So how can you tell real news from fake news? (#fakenews).  This is when critical thinking comes to play.  I also like using the ‘Trust, but Verify’ approach.


Let’s say, you’re a member of a facebook group where an article was shared that caught your attention.  You’ve been a member of this group for awhile now and trust the other members would deliver reliable information.

Pete McCall, MS, personal trainer, fitness educator and adjunct faculty in exercise science at Mesa College in San Diego, stated a great point in the article:
If I belong to an online community or follow a social media ‘expert’ it can be easy to become caught up in a cult of personality and take whatever he or she says as gospel.

This is when you have to check your biases and ask the question  “Do I trust this article?”  By being critical and asking a simple question, it makes you want to dig deeper for information.


How do you verify?  First, check to see where the source of information originated.  This is when you use the power of Google to do a quick research about the particular topic or find out more information about the author of the article.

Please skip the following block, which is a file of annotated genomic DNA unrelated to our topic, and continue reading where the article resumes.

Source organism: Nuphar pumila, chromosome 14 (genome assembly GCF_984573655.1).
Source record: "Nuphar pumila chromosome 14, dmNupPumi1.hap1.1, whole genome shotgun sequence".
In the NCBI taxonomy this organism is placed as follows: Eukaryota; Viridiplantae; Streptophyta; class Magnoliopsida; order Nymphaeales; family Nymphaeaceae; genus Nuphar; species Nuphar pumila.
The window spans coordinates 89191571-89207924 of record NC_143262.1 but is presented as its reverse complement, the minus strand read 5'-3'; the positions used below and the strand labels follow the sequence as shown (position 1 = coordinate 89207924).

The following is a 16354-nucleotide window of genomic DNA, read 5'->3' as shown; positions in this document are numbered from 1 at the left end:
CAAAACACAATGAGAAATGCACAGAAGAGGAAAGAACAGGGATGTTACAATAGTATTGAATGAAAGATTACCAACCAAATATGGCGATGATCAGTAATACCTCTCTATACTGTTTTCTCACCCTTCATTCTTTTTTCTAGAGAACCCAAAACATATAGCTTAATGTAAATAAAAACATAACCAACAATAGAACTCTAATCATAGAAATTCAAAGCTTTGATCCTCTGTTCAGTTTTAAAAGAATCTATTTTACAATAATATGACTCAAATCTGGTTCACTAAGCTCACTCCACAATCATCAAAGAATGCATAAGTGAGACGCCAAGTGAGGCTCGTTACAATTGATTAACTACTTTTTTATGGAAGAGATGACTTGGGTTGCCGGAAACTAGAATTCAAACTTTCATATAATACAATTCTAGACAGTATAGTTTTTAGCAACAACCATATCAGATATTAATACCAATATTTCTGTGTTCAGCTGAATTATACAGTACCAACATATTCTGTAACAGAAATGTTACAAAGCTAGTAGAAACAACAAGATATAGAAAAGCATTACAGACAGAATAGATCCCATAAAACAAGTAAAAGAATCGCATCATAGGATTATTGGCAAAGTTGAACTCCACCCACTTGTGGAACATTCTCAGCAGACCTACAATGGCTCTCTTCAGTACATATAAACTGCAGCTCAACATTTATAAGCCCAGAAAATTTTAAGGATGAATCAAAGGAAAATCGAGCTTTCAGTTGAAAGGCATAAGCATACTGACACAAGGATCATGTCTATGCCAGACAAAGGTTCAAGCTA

One suggestion from IDEA is to confirm a social media account by looking for a blue verified badge that looks like a checkmark.  This is a way for a social media channel to verify you have a legitimate business or brand. However, I noticed that not all accounts have this blue badge yet even the ones I know are authentic brands.

So the next step is to further investigate.  Here are a few questions to ask as suggested in the article:

Do they have a vested interest, especially if monetary, in a particular outcome or message?
Do they have the appropriate background to have evaluated the claims they’re making – meaning, is there confidence they’ve actually read and understood the claim’s source?

Evidence-based and peer-reviewed research is a good way to check if these claims are valid.  If an article cites the research, it’s up to you to verify the research backs the claim.

Always be critical when presented with information especially on social media.


What’s your take on health news that sounds too good to be true?  Do you dig deeper for further information?  Let’s continue the discussion by providing a comment below. 

Reference:  Vogel, Amanda, MA.  2017.  Health News:  Fact or Fiction.  IDEA Fitness Journal , July-August 2017, 55-63.